Rachel Marsden

PARIS -- Mitt Romney's biggest problem in this race isn't that he's wealthy -- it's that he lacks the sort of passion that can only be forged by trial and tribulation. It's one thing to articulate the principles of free-market capitalism and limited government as the solution to the country's current woes, but they have little effect when they can't be strapped to an emotional rocket and delivered in surgical strikes straight through voters' hearts.

Politics will always be about connecting with people. The most ingenious political policy is useless as ink on paper. To be of any value, it requires someone with the ability to understand it, internalize it, believe it with every fiber of his being, distill it into rhetorical power packs, and deliver them with pinpoint precision.

Instead, what we're seeing with Romney is a sort of line-item delivery of his plan in a manner consistent with his financial technocrat background. At the Republican convention, Clint Eastwood's chastising of an empty chair stood in stark contrast to Romney's performance, if only because Eastwood seemed to have a greater attachment to that chair than Romney had to the words emanating from his mouth.

I understand that fiery rhetoric is not Romney's style, and that he's more laid back. Unfortunately, in this economy, few among the voting public have the luxury of feeling that way. This is precisely where Romney's biggest disconnect with voters lies, and it's this striking emotional disparity that must be bridged prior to Election Day.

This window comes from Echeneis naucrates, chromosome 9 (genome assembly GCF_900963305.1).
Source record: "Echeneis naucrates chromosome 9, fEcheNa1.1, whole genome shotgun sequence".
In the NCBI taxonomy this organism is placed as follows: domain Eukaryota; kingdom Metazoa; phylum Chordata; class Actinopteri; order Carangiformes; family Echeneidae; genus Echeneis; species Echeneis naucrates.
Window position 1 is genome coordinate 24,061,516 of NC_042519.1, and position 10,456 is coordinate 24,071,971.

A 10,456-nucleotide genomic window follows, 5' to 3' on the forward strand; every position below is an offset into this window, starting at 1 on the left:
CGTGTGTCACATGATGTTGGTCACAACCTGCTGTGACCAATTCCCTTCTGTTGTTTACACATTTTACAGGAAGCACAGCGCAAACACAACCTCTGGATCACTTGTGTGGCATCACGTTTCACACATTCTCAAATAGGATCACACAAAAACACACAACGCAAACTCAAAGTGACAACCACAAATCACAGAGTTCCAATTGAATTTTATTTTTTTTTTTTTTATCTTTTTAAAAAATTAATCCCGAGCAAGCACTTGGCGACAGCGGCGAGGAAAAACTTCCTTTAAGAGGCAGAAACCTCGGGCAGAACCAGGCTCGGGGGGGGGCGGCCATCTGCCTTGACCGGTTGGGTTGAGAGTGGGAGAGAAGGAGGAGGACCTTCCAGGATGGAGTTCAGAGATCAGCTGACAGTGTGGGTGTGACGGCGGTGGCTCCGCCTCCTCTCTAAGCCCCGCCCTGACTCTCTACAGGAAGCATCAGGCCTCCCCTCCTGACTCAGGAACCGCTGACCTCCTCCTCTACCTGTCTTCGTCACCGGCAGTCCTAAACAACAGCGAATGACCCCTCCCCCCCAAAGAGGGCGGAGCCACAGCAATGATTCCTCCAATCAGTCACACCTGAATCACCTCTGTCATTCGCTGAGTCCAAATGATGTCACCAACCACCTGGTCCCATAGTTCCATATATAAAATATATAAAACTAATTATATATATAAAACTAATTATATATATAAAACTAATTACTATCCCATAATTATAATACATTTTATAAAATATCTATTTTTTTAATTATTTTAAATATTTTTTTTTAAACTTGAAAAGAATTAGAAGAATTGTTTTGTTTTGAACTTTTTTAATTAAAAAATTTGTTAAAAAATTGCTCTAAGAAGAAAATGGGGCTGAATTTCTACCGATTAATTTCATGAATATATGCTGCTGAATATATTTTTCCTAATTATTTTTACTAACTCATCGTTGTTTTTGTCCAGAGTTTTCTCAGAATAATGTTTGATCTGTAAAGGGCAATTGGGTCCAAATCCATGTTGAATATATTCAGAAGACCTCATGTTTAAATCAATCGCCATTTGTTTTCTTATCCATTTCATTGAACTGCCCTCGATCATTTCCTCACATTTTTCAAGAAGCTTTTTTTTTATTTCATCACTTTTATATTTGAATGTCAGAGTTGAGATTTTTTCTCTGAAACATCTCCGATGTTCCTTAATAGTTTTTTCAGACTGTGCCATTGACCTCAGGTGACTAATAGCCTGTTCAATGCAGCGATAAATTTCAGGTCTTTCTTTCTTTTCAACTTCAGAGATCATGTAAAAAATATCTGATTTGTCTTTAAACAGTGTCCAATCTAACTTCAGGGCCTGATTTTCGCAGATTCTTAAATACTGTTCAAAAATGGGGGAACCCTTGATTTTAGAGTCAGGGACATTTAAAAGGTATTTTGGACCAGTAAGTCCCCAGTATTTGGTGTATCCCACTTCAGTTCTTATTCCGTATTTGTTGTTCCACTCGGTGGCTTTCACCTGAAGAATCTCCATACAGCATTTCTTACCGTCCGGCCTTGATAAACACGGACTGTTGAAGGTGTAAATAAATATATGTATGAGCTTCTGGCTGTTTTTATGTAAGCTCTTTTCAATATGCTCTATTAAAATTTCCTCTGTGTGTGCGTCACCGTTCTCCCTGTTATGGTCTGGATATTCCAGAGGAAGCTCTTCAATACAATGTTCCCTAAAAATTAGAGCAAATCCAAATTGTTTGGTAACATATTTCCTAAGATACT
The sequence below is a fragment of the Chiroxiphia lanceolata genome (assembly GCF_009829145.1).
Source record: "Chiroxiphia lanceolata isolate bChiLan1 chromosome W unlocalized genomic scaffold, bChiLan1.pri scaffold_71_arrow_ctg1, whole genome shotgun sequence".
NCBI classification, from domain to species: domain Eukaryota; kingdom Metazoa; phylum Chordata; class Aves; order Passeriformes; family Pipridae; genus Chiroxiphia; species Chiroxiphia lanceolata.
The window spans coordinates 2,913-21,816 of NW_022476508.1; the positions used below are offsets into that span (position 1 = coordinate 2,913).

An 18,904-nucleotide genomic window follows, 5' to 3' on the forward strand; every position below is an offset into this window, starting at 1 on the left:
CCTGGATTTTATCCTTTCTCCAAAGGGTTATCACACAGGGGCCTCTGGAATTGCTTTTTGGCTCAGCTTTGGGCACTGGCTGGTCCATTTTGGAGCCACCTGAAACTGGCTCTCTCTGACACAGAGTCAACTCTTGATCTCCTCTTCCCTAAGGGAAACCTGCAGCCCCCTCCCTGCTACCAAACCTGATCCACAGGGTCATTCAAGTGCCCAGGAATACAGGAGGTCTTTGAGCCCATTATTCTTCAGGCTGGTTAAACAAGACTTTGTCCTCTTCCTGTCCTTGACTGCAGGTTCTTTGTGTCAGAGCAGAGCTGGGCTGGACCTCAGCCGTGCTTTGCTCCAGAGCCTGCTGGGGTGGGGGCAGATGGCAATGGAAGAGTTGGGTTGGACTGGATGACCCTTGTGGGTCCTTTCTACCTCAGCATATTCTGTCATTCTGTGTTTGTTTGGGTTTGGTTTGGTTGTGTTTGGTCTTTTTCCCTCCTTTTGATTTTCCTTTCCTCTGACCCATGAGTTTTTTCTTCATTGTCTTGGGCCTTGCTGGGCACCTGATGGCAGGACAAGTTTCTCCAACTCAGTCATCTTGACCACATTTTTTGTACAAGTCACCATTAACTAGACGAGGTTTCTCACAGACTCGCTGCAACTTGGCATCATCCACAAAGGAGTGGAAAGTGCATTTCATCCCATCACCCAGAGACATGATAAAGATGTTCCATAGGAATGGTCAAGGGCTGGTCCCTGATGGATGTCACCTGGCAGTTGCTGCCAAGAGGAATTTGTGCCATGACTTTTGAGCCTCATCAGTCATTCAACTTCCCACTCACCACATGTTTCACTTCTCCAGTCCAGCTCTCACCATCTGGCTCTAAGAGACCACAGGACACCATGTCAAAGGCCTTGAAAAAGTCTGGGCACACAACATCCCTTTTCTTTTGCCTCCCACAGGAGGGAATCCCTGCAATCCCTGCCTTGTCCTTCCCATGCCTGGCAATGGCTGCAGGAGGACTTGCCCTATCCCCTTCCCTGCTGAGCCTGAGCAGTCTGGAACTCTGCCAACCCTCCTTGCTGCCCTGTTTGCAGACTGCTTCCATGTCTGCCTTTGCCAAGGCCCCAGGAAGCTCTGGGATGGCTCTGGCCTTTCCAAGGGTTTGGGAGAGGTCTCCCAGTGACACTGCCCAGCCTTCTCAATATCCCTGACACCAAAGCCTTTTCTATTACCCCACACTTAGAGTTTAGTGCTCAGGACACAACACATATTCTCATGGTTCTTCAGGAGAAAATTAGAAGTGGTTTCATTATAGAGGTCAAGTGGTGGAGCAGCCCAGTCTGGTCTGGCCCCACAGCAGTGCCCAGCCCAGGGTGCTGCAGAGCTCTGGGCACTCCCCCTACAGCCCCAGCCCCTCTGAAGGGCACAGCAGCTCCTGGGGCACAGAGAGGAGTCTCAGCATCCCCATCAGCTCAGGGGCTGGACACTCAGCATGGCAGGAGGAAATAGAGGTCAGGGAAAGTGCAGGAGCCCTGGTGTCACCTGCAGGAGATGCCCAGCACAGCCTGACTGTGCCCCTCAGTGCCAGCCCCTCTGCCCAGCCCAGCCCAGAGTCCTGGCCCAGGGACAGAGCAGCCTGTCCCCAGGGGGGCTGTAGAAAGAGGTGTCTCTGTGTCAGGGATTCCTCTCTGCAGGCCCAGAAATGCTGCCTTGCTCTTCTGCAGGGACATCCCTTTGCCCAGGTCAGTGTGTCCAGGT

The question voters will ask themselves this time isn't, "Which one of these guys would I want to have a beer with?" but rather, "Which one would I most want to rant with after a few beers?" Voters are left with the distinct impression that Romney would sit there sipping Diet Coke and checking his stocks on his BlackBerry.

Moreover, with polls consistently showing a tight race, the most important factor is the ability to actually get voters off their behinds on Election Day. The election could very likely come down to which candidate has the best GOTV (Get Out The Vote) ground campaign. Romney must realize he's up against a formidable opponent in former community organizer Barack Obama. GOTV strategies rely on targeting specific groups and communities, members of which are often enticed more by emotional pleas than by raw data or facts.

Rachel Marsden

Rachel Marsden is a columnist with Human Events Magazine, and Editor-In-Chief of GrandCentralPolitical News Syndicate.
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